Search Swinburne Research Bank
Home List of Titles Slow burn: the changing profile of low-moderate income home purchasers in Australia
Please use this identifier to cite or link to this item: http://hdl.handle.net/1959.3/211443
|Download PDF (Published version) (Adobe Acrobat PDF, 760 KB)|
- Slow burn: the changing profile of low-moderate income home purchasers in Australia
- Hulse, Kath; Ralston, Liss; Burke, Terry
- The decline in home ownership rates in New Zealand has been well documented. In Australia, however, there has not been any remarkable change in rates despite substantial economic and social changes since the early 1980s, but by examining changes within the population of home purchasers, comparing 1981-82 and 2007-08, we can identify some important and potentially worrying trends of social and policy significance. The lag effect associated with home ownership as households repay mortgages over 25 years or more means those small changes discernible in any one year may compound over time to produce significant changes in patterns of home ownership in Australia. The paper reports on a detailed examination of home ownership, household income and household type using data from the Australian Bureau of Statistics Survey of Income and Housing 1981-82 and 2007 08. The paper outlines the quite different household income and household type profiles of outright owners and home purchasers comparing 1981-82 and 2007-08. When we look specifically at the income profile of low-moderate income home purchasers (lowest 40% of all purchaser households), we find that the threshold income for purchase has increased and that rates of purchase have been sustained through large mortgages with repayments which exceed established affordability benchmarks, particularly in the case of recent purchasers. It also appears that families with children have been squeezed out of the home purchase market due to their higher living expenses compared to single and couple households. Finally, many purchasers face repaying loans at a later age, which may not be a problem for some households in view of policies to encourage people to work for longer, but others will face the problem of having a mortgage as their income earning potential declines and even into retirement.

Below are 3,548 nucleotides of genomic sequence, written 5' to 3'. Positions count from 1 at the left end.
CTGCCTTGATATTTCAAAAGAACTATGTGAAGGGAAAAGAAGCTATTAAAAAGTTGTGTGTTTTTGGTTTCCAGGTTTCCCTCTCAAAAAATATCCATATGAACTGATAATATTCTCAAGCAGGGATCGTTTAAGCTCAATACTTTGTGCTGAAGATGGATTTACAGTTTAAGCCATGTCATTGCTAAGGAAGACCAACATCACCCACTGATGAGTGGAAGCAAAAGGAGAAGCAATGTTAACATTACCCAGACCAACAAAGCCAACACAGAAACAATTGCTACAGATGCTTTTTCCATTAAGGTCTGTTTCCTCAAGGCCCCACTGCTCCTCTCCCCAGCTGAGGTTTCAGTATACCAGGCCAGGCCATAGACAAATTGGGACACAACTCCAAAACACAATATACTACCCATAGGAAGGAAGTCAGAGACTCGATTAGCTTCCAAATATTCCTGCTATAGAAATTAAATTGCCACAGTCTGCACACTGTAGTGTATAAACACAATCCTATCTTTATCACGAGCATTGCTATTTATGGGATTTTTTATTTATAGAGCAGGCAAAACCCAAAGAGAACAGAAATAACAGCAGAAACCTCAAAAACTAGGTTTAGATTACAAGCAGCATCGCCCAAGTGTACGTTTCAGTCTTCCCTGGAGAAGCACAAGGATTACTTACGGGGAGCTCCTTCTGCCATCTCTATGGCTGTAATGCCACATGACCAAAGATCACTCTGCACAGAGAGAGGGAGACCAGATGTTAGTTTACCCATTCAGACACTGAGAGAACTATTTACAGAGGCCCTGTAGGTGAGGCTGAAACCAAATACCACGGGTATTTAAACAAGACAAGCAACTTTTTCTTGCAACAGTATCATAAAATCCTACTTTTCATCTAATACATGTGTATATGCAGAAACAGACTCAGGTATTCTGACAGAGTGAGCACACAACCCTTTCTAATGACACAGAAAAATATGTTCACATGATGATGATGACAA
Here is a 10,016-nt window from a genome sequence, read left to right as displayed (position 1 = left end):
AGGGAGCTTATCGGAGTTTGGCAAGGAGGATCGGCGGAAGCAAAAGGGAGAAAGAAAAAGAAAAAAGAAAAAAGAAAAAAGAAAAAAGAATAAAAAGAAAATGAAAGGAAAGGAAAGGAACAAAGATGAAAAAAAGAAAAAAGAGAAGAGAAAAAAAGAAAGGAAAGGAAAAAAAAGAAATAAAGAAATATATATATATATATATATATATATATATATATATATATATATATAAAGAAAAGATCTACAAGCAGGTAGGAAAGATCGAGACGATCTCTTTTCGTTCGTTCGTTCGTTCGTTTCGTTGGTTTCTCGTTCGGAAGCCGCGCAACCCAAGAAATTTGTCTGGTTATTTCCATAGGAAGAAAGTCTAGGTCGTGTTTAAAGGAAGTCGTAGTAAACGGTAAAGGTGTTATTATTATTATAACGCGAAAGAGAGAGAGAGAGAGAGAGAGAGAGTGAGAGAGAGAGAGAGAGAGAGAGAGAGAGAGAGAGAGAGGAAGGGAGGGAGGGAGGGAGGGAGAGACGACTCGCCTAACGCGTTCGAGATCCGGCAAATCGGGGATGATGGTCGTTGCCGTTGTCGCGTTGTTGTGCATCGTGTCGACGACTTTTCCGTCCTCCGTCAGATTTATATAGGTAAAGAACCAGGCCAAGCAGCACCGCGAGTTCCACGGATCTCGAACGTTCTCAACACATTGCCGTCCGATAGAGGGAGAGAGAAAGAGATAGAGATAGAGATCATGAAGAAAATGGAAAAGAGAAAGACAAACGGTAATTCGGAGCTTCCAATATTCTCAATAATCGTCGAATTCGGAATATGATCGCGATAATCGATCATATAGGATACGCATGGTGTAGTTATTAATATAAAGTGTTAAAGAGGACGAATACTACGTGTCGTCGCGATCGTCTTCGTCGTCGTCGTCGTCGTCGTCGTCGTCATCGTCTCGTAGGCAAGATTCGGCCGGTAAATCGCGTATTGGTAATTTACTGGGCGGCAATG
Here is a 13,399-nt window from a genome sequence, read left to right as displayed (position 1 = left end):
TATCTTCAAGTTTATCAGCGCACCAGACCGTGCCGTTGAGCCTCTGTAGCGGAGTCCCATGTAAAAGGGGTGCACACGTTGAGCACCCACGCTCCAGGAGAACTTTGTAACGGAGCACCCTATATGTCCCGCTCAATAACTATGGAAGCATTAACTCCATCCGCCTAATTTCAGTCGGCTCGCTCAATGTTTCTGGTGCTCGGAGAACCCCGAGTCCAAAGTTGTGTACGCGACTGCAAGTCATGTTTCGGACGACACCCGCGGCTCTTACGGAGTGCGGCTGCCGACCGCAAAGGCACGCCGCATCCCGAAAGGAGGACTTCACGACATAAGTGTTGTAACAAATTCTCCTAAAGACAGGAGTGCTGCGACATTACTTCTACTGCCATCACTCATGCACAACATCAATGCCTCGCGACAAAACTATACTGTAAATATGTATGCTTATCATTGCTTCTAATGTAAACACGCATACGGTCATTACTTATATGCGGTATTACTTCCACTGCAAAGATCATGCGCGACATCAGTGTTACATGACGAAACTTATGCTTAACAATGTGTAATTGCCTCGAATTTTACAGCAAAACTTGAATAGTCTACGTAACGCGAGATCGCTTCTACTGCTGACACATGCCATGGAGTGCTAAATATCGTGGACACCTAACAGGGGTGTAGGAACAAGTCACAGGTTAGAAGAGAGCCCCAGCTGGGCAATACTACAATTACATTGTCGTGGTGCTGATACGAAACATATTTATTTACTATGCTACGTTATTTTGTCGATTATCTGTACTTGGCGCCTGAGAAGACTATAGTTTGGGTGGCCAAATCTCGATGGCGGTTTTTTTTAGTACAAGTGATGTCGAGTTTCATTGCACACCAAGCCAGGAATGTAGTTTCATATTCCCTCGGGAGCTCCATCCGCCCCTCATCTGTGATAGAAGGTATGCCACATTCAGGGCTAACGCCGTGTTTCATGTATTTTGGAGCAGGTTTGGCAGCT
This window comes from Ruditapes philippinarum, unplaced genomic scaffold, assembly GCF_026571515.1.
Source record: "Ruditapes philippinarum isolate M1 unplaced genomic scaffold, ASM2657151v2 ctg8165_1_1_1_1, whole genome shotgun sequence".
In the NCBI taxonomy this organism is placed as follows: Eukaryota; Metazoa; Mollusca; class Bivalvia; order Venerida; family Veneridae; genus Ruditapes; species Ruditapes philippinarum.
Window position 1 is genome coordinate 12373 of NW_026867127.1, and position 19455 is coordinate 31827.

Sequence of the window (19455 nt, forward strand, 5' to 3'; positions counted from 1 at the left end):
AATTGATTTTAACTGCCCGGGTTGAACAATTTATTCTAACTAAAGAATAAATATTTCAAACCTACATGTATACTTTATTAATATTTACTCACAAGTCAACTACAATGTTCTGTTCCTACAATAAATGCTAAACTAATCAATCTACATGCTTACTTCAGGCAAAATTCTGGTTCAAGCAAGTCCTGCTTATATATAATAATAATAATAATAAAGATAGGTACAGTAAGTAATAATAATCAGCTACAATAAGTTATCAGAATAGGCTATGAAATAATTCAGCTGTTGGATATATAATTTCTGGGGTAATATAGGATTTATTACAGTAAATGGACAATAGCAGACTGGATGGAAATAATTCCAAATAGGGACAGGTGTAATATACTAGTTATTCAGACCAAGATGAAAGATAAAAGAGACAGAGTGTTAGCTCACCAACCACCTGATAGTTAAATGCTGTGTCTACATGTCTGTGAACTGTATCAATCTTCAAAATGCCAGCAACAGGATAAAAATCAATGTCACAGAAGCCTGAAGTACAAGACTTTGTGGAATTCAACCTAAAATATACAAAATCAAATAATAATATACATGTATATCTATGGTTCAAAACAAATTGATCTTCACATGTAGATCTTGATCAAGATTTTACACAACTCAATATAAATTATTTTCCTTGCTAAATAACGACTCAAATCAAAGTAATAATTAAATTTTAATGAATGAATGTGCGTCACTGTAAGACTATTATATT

- Publication type
- Conference paper
- Research centre
- Swinburne University of Technology. Faculty of Life and Social Sciences. The Swinburne Institute for Social Research
- Proceedings of the 5th Australasian Housing Researchers' Conference, Auckland, New Zealand, 17-19 November 2010 / J. Dixon, A. Dupuis and P. Lysnar (eds.)
- Publication year
- Australia; Home ownership; Home purchasers; Household types; Income; Low-moderate income
- National Institute of Creative Arts and Industries, University of Auckland
- 9780473201500, 047320150X
- Publisher URL
- Copyright © 2011. This work is reproduced in good faith. Every reasonable effort has been made to trace the copyright owner. For more information please contact firstname.lastname@example.org.
- Additional information
- The authors acknowledge support from the Australian Housing and Urban Research Institute (AHURI Ltd).
- Full text
- Peer reviewed